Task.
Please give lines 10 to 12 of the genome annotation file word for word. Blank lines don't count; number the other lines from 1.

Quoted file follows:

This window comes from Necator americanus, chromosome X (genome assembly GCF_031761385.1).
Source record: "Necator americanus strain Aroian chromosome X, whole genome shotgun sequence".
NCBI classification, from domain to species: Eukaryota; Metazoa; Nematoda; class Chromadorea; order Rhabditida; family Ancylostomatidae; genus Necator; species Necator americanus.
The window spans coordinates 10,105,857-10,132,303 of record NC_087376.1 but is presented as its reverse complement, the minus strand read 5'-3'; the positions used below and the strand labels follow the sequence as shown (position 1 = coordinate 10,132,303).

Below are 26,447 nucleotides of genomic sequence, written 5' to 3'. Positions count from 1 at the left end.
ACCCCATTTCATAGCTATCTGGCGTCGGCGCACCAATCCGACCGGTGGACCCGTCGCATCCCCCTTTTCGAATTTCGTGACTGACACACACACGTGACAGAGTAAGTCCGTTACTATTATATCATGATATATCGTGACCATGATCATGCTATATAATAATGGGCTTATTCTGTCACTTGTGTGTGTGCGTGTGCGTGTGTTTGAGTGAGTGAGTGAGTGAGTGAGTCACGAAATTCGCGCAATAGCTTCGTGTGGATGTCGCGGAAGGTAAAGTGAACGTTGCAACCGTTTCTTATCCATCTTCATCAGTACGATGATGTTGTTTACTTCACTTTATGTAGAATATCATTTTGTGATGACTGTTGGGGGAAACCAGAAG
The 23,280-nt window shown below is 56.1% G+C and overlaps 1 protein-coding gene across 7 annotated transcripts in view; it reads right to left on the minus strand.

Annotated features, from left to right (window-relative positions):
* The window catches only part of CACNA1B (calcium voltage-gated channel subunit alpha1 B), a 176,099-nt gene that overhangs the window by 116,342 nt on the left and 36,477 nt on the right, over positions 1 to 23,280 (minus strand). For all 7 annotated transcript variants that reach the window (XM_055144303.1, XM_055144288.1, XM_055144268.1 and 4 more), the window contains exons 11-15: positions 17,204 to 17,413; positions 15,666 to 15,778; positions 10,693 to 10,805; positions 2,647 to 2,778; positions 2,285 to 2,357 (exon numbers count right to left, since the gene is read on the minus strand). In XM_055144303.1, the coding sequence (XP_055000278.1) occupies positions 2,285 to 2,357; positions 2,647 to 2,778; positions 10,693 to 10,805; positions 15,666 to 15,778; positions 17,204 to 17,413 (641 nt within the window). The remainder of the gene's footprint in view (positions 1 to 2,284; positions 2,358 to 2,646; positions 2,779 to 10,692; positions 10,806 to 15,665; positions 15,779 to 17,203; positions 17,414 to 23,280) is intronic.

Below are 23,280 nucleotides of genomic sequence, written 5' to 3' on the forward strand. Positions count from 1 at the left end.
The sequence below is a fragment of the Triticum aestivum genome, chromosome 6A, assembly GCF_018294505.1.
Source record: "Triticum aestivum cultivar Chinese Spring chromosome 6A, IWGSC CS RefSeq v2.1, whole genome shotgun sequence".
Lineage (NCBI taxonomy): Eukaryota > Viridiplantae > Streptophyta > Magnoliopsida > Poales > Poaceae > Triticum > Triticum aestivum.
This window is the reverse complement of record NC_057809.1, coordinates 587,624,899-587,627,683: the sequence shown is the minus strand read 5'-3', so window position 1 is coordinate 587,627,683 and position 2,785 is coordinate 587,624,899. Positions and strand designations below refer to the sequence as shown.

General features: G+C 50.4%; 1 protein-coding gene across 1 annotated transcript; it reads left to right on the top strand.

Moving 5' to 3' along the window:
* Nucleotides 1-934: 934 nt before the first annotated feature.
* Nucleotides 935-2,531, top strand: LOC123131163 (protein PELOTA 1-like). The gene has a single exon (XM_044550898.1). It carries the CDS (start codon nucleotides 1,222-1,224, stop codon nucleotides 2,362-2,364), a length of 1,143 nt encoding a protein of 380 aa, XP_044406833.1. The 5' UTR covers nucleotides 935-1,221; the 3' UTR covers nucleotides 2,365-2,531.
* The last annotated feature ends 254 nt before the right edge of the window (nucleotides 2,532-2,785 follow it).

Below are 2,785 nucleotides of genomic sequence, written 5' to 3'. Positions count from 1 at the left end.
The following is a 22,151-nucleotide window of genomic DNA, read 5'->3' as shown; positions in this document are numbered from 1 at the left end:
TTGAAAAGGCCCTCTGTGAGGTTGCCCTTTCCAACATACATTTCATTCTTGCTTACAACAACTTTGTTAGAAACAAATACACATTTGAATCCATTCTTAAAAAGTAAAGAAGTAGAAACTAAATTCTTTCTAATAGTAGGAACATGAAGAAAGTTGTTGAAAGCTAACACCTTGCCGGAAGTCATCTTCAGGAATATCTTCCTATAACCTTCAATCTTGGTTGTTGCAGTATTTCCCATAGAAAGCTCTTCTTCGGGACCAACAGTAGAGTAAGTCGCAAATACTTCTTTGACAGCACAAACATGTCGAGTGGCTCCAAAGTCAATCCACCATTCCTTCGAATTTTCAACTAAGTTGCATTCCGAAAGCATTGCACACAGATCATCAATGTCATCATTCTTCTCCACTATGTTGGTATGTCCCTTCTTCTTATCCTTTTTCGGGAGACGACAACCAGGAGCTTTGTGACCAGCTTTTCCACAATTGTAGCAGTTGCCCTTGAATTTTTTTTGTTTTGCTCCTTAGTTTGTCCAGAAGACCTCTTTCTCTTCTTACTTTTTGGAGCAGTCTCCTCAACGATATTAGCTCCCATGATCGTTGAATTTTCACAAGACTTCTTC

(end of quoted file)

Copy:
Below are 23,280 nucleotides of genomic sequence, written 5' to 3' on the forward strand. Positions count from 1 at the left end.
The sequence below is a fragment of the Triticum aestivum genome, chromosome 6A, assembly GCF_018294505.1.
Source record: "Triticum aestivum cultivar Chinese Spring chromosome 6A, IWGSC CS RefSeq v2.1, whole genome shotgun sequence".